NEW YORK (TheStreet) -- If you're getting a tax return, there's no law that demands you spend it on a trip to Bermuda or for a new set of Ping golf clubs.
TD Ameritrade reports that 61% of Americans say they will either save or invest their tax refund. Another 21% will pay off debt, and 18% say they will use the money to buy "necessities.'
(Taxpayers, by the way, have their own ideas on how the government should spend tax revenues, with 41% favoring spending on education, and 33% saying they want their tax money to go to job creation.)
If you do get a tax refund, you may be better off adjusting your paycheck withholdings so you, and not the federal government, get more use of your money.
"It's encouraging to see that so many Americans have plans to save or invest their refund money," says Lule Demmissie, a managing director at TD Ameritrade. "But, there is one lesson some of them could learn, especially those in Generation Y: Rather than giving Uncle Sam extra money throughout the year, they may want to consider adjusting their withholdings so they have that money to invest throughout the year. A small increase in the amount you invest monthly can add up over time."
If that doesn't work for you, and you want the refund anyway, there are some creative ways you can play "catch-up" with your savings and investing.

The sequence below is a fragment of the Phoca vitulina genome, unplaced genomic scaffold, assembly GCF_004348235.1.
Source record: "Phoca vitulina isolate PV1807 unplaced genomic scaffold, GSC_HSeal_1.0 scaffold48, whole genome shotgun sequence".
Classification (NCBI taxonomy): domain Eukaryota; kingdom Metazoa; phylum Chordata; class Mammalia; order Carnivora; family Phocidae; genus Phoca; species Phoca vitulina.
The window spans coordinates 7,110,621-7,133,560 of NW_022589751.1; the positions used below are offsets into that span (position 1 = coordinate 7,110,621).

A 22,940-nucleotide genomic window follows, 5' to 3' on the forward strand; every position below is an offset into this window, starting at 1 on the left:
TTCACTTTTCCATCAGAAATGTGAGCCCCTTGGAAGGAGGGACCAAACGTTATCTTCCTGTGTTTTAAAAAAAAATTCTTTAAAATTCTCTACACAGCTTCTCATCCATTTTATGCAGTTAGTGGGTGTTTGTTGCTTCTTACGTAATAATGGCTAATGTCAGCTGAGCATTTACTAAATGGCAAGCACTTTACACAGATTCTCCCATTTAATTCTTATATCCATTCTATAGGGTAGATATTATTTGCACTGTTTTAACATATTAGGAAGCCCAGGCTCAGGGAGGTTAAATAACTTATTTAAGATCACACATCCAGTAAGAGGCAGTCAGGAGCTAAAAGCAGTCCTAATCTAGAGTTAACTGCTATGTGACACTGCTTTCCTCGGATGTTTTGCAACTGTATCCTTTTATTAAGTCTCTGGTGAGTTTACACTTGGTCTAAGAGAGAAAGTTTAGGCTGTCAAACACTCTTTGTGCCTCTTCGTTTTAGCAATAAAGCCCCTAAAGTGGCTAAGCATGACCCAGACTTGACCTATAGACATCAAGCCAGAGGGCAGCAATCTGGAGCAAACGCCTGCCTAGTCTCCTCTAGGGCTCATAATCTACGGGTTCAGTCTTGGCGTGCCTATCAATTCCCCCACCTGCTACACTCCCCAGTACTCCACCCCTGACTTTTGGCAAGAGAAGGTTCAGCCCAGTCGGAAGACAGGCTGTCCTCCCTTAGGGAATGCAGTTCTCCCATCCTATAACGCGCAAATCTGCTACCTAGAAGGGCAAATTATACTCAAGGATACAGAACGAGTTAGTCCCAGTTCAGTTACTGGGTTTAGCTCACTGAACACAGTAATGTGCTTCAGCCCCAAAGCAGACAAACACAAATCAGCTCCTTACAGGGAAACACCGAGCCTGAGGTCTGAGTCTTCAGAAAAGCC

To pitch in, Justin Sinnott, a financial consultant at Charles Schwab
, offers these ideas to make the most of your tax return:
Get into the market.
Sinnott says too many Americans are prone to waiting for the "perfect time" to enter the market, but even poorly timed investments trump not investing at all. "Instead of sticking your tax refund in a low-interest savings account, consider investing now to benefit from the market's potential growth," he advises.
Boost retirement savings.
So you missed your retirement savings goals for 2013? Minimize damage by using your tax return to help boost your 401(k) or IRA plan savings. Sinnott points out that savers have until April 15 to reach last year's IRA maximum contribution.
Hike college savings.
"With ever-rising tuition rates, it's important to plan ahead for your child's college education," Sinnott says. "Putting your tax return in an education savings account will allow potential earnings to grow tax-deferred, plus you have until April 15 to make last year's contribution."
Cut your debt burden by consolidating, especially credit card debt. "Credit card debt not only carries a high interest rate, but it isn't tax-deductible, either," Sinnott adds. "Consider paying off debt with your refund."
No, none of the above are more fun than buying $300 cowboy boots or using the cash for front-row seats to see a favorite band. But they're a much better move over the financial long haul.
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